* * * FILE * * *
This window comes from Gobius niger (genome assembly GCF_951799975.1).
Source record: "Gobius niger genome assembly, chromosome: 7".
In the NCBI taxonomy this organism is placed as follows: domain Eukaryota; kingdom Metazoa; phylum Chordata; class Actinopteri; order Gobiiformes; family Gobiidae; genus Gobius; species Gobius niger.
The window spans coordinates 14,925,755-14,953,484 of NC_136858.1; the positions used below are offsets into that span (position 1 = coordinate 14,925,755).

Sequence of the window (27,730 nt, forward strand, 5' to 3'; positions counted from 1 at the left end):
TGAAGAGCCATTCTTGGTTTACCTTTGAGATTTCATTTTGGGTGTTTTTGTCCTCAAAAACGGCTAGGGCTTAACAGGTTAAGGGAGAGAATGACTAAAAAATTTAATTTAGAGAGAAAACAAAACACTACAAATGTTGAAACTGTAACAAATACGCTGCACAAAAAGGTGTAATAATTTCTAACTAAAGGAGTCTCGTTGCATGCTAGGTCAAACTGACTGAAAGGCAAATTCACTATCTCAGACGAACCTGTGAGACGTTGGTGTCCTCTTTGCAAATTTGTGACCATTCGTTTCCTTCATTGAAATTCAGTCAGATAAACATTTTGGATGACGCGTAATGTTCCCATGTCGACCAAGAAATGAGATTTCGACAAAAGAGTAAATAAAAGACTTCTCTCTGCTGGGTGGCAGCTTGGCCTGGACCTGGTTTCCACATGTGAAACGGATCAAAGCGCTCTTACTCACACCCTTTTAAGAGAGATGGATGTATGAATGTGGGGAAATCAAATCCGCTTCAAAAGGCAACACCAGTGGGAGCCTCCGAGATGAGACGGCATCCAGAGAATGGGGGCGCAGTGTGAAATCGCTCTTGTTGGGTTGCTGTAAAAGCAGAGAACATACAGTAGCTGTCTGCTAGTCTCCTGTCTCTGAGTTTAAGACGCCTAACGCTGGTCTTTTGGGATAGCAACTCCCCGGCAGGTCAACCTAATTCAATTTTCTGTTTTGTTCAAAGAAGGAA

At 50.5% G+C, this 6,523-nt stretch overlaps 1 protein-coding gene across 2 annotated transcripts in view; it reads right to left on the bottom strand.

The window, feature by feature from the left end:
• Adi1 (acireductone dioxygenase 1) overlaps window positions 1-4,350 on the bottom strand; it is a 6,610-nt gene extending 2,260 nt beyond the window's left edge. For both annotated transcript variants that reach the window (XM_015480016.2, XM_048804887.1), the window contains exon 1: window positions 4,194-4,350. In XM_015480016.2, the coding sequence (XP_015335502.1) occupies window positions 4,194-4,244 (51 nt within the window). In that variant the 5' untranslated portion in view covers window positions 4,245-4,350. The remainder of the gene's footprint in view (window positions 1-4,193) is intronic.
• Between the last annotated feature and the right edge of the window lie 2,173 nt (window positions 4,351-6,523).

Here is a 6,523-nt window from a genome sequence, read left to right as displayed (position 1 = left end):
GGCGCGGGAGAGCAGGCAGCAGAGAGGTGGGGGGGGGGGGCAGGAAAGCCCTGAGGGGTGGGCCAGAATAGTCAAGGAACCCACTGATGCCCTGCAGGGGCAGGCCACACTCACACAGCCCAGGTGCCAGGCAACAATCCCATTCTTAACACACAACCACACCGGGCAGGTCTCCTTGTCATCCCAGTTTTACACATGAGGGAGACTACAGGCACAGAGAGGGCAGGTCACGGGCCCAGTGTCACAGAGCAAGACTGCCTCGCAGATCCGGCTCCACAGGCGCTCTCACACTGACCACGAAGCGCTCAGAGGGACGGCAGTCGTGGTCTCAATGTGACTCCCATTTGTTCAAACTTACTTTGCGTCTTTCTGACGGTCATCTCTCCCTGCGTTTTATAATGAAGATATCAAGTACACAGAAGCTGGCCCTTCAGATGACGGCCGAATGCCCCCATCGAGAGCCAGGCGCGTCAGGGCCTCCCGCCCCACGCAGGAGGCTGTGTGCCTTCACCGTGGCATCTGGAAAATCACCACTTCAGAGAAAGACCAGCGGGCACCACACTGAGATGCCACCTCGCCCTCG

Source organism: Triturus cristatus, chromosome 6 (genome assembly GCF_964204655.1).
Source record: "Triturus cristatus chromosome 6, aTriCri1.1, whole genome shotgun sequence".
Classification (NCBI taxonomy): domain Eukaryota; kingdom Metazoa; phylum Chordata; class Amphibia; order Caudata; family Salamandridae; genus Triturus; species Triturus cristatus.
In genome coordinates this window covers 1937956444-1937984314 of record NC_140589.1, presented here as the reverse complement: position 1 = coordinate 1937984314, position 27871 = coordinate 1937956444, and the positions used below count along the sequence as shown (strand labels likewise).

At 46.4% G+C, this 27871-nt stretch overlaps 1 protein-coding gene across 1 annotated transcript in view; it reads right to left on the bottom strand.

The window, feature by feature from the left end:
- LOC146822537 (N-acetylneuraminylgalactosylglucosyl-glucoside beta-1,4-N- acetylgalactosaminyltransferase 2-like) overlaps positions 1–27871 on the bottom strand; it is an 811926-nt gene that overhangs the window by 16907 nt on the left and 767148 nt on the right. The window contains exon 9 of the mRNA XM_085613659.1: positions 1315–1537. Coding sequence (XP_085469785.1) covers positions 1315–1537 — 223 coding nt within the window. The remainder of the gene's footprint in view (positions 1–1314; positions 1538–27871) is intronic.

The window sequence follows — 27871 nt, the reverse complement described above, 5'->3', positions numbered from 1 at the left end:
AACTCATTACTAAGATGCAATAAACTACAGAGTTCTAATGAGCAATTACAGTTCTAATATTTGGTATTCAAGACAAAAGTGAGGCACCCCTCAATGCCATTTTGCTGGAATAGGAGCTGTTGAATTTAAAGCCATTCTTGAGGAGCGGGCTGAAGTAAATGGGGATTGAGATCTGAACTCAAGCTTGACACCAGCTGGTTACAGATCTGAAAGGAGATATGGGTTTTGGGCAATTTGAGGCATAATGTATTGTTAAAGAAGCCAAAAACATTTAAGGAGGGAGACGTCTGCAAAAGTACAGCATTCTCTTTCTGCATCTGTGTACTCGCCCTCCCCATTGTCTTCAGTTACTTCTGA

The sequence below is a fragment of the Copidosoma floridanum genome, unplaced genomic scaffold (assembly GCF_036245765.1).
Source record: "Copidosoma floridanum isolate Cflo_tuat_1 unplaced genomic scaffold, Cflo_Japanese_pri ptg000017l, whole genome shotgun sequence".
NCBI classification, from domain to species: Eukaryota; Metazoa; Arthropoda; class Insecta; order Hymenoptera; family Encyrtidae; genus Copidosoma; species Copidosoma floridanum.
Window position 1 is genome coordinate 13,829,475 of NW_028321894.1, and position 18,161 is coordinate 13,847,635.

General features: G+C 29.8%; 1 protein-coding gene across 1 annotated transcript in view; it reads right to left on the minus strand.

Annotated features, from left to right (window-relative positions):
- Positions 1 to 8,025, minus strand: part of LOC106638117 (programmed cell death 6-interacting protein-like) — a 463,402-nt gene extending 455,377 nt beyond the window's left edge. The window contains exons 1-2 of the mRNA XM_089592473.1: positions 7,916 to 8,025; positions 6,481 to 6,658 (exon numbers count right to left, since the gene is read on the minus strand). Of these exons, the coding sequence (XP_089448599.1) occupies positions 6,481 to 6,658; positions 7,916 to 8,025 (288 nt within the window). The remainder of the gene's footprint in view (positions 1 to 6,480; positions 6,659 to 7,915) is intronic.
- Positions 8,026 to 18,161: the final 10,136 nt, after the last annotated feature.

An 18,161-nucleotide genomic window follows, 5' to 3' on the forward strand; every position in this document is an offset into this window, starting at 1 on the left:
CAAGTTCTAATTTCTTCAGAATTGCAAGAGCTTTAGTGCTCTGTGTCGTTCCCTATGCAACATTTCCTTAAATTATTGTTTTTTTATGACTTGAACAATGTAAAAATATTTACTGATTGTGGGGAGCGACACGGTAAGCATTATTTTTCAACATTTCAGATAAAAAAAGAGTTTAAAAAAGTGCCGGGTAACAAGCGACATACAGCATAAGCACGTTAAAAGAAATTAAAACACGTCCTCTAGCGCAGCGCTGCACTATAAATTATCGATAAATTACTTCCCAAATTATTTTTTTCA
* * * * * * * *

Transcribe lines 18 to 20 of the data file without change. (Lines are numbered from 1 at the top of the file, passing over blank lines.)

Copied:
The window, feature by feature from the left end:
- LOC146822537 (N-acetylneuraminylgalactosylglucosyl-glucoside beta-1,4-N- acetylgalactosaminyltransferase 2-like) overlaps positions 1–27871 on the bottom strand; it is an 811926-nt gene that overhangs the window by 16907 nt on the left and 767148 nt on the right. The window contains exon 9 of the mRNA XM_085613659.1: positions 1315–1537. Coding sequence (XP_085469785.1) covers positions 1315–1537 — 223 coding nt within the window. The remainder of the gene's footprint in view (positions 1–1314; positions 1538–27871) is intronic.

The window sequence follows — 27871 nt, the reverse complement described above, 5'->3', positions numbered from 1 at the left end: